Phishing and pretexting take place by email or telephone. A phony story is concocted in order to persuade you to hand over your personal details. This can be anything from a fake alert from your bank to an urgent call about an injured loved one. The bottom line is, you will be asked to provide a credit card or Social Security number or bank account information.
Pretexting calls can be live or recorded. Callers claim to be from research companies, financial institutions, or other legitimate organizations and request your personal information or a call back. They may claim that there is an “urgent” need for you to call immediately. They may even tell you that you have won a prize of some kind in order to entice you into revealing personal details.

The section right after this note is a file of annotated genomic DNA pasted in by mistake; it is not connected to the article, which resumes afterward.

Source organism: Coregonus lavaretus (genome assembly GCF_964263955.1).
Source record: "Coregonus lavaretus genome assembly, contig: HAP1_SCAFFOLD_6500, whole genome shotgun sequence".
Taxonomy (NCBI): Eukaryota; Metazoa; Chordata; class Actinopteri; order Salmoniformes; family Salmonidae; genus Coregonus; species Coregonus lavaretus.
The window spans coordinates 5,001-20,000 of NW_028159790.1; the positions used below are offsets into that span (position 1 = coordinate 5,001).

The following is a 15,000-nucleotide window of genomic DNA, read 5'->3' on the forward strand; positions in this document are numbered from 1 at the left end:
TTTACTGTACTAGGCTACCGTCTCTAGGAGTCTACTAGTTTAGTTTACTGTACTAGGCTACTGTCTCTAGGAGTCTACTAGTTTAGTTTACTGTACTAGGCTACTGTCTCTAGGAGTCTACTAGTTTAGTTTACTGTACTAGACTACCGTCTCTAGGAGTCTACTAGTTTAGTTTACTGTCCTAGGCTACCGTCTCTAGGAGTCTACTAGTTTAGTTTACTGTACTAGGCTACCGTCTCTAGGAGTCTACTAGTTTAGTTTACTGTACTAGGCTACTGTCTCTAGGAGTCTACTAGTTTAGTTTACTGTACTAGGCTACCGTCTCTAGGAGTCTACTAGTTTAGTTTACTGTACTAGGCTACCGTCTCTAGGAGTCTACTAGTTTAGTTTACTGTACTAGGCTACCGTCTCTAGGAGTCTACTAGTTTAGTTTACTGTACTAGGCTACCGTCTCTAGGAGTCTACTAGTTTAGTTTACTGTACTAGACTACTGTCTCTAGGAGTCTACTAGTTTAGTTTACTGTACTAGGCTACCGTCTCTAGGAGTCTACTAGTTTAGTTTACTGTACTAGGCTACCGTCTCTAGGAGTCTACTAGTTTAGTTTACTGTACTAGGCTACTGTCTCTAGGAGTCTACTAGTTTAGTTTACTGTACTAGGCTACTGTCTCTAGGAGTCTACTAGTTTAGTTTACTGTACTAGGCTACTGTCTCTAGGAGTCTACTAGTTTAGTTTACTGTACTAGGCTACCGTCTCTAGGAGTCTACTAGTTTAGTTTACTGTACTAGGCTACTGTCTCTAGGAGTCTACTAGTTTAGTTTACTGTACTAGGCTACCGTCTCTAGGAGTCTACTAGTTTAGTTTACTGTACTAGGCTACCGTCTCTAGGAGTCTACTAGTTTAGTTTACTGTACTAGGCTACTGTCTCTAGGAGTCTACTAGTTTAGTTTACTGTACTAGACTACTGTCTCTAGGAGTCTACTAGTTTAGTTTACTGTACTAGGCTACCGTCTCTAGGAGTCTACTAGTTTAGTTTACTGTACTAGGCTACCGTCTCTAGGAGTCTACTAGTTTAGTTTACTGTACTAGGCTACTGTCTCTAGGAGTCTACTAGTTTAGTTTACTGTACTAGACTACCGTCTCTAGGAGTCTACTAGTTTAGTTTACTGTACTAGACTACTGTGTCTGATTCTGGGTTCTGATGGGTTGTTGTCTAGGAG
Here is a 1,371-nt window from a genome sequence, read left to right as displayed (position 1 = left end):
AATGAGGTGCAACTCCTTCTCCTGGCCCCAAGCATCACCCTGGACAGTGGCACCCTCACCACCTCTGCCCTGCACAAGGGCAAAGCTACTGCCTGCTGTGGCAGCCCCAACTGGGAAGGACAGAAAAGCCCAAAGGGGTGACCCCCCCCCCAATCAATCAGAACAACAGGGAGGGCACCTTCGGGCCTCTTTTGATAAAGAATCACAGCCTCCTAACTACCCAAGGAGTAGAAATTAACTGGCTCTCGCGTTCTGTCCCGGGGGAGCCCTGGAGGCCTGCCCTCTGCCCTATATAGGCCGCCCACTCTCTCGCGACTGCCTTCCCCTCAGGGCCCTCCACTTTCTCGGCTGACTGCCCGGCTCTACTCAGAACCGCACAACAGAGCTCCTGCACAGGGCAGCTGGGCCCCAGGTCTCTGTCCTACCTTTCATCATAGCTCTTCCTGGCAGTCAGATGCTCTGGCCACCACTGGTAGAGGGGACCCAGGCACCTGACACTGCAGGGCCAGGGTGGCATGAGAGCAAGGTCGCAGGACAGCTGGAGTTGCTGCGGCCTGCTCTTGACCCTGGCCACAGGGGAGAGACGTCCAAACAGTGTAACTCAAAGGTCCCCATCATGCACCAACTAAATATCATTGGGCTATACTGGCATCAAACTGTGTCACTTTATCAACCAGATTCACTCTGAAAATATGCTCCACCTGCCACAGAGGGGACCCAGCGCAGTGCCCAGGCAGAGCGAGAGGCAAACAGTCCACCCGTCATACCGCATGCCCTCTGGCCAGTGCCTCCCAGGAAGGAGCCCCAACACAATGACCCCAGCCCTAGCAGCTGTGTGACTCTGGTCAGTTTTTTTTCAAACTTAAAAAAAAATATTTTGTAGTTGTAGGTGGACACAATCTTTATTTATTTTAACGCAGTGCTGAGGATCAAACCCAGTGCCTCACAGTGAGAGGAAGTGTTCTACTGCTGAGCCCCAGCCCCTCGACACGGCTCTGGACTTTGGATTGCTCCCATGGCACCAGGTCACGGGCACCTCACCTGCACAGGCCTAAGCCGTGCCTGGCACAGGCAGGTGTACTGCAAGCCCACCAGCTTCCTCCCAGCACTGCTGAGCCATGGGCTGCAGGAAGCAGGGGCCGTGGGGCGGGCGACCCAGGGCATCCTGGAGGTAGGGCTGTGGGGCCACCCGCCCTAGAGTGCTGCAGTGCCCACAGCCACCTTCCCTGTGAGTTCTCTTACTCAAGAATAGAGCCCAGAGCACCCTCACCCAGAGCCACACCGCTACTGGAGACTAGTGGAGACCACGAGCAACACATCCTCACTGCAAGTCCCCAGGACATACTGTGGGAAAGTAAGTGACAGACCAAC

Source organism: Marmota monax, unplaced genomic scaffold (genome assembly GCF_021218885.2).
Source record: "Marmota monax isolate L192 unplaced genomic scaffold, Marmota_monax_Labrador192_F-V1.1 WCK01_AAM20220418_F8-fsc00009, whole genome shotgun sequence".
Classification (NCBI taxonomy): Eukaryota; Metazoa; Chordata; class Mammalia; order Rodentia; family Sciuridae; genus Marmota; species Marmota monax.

Phishing emails are more sophisticated. They usually contain a link to a fake web site or an attachment that you are asked to view. The fake web site will ask you to enter personal information. The attachment will launch a Trojan horse or spyware program on your computer system. These programs are designed to retrieve stored passwords and account numbers. They can also detect if you access a bank’s web site and replicate the site in order to capture the information you enter.
Spear phishing is a highly targeted form of phishing that customizes or personalizes emails to a degree that they are almost indistinguishable from the real thing. Spear phishers target specific segments of people, for example, everyone who works at a certain company or members of an online community. These emails often address the recipients by name and look like they came from the person in the next cubicle.